Invoking legal decisions going back hundreds of years, while manipulating the accumulated ‘swamp’ of rules and regulations, the President has been able to place sycophants in key positions, preventing Congress and the Courts from fulfilling their role as ‘checks and balances’ on his power. Freaking out the security community, Trump hired his daughter and son-in-law as full-time consultants in the White House, although neither of them could pass an FBI background investigation. In the ultimate act of defiance, having pretexted audits to avoid releasing his tax returns before the election, as all candidates have done, the president continues to do so, his men in the the justice and revenue departments protecting him, as he — and the press (sic!) —. knew they would. The Attorney General, known for having opined that a sitting president cannot be indicted before being nominated, is seen side-stepping congress’s questions about whether, when, and how much of the report on Trump-Russia relations will be released to the public.
In turn, as he implied to that same committee, J Edgar Hoover’s FBI has acquired power Putin’s FSB can only dream of, that of spying on the president.
While the political class is obsessed with Trump’s relations with Russia, it is much less interested in the extraordinary amounts of money that his acolytes accumulated during the course of their careers. The fact that Paul Manafort, who was briefly Trump’s campaign manager, was known to have previously worked for the ‘pro-Russian’ President of Ukraine (whom the US took down in 2014), is of much greater significance than the fact that he accumulated a small fortune while doing so. No one has yet come up with a plausible explanation as to why he was sentenced to a mere few years in jail for tax evasion.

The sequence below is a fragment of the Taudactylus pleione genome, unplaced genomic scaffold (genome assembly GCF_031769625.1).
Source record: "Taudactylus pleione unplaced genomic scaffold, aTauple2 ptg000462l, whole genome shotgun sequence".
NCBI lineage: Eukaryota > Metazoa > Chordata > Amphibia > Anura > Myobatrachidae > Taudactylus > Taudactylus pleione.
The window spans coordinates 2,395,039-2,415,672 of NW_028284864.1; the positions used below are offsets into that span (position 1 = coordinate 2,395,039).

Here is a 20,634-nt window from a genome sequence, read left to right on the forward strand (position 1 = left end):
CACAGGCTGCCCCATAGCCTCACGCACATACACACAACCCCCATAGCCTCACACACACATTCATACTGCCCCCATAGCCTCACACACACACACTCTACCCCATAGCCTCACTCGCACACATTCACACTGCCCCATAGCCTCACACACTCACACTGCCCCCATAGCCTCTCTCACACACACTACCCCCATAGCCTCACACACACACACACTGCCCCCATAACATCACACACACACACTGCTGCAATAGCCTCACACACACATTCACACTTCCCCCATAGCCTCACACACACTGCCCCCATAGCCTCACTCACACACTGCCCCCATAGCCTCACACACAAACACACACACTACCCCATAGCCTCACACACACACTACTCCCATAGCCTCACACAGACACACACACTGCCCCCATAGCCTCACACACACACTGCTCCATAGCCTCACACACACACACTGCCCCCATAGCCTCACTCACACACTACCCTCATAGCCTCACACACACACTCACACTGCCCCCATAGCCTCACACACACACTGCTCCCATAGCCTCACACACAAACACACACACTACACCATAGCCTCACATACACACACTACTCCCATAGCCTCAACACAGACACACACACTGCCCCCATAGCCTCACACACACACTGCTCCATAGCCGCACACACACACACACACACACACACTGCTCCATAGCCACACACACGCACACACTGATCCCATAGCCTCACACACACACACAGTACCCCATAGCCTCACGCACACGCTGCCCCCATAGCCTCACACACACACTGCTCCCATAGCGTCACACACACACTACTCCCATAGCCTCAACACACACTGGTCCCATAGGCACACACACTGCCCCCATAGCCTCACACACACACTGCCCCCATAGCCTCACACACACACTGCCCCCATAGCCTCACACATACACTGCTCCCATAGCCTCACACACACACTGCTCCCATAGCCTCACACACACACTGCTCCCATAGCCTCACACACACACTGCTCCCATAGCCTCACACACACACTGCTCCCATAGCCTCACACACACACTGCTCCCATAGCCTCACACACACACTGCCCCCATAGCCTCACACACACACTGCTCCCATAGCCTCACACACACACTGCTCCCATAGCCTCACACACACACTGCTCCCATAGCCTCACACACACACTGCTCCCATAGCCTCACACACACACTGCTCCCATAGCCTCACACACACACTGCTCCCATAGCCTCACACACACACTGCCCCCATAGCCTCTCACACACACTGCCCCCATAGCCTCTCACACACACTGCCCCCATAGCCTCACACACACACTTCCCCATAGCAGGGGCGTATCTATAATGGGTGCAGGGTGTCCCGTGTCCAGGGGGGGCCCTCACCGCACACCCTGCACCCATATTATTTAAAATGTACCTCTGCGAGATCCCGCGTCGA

For the Beltway, what counts is that the president seeks to imitate foreign ‘authoritarian’ rulers: Besides the Russian President, there is Turkey’s Erdogan, who broke with NATO after seventy years to buy Russian military hardware; Dutertre, who cleanses the Philippines of drugs by killing dealers, and most recently the elected president of Venezuela, disavowed for being unable to run the county in the face of US cyber attacks, to be replaced by a self-anointed, American backed ‘acting president’.
The ability to act without having to secure the permission of others is the hallmark of both dictators and authoritarians; however their motivations differ. Dictators are usually after wealth, while revolutionaries, from Lenin and Mao to Castro and Chavez, broke with their class in order to impose policies that benefit the majority of their people.
In defense of authoritarians, if they knew about it, most Americans would be glad that Vladimir Putin didn’t need permission from the Duma to rescue killer whales being held in appalling conditions by unscrupulous merchants. The same is true of his determination to avoid nuclear war, which is at the heart of the foreign policy that even a mafioso would support.
Deena Stryker is an international expert, author and journalist that has been at the forefront of international politics for over thirty years. She can be reached at Otherjones. Especially for the online magazine “New Eastern Outlook”.